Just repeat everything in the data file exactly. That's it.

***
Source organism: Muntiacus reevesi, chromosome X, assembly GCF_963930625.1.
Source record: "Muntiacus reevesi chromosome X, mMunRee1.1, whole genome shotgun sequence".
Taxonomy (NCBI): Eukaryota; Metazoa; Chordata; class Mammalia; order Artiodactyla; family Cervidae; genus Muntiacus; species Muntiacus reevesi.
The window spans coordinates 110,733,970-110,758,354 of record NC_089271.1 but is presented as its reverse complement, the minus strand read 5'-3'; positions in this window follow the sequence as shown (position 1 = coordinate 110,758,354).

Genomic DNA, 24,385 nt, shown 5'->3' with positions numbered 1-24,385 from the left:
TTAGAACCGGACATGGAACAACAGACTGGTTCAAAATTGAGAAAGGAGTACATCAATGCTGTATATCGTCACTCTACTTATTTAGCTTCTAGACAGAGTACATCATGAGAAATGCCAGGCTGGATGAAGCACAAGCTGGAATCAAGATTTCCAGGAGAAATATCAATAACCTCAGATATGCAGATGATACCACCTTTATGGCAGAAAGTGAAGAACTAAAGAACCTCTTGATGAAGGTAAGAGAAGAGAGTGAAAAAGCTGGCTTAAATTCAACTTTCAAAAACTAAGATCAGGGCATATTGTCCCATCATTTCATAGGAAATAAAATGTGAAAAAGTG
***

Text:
Source organism: Muntiacus reevesi, chromosome X, assembly GCF_963930625.1.
Source record: "Muntiacus reevesi chromosome X, mMunRee1.1, whole genome shotgun sequence".
Taxonomy (NCBI): Eukaryota; Metazoa; Chordata; class Mammalia; order Artiodactyla; family Cervidae; genus Muntiacus; species Muntiacus reevesi.
The window spans coordinates 110,733,970-110,758,354 of record NC_089271.1 but is presented as its reverse complement, the minus strand read 5'-3'; positions in this window follow the sequence as shown (position 1 = coordinate 110,758,354).

Genomic DNA, 24,385 nt, shown 5'->3' with positions numbered 1-24,385 from the left:
TTAGAACCGGACATGGAACAACAGACTGGTTCAAAATTGAGAAAGGAGTACATCAATGCTGTATATCGTCACTCTACTTATTTAGCTTCTAGACAGAGTACATCATGAGAAATGCCAGGCTGGATGAAGCACAAGCTGGAATCAAGATTTCCAGGAGAAATATCAATAACCTCAGATATGCAGATGATACCACCTTTATGGCAGAAAGTGAAGAACTAAAGAACCTCTTGATGAAGGTAAGAGAAGAGAGTGAAAAAGCTGGCTTAAATTCAACTTTCAAAAACTAAGATCAGGGCATATTGTCCCATCATTTCATAGGAAATAAAATGTGAAAAAGTG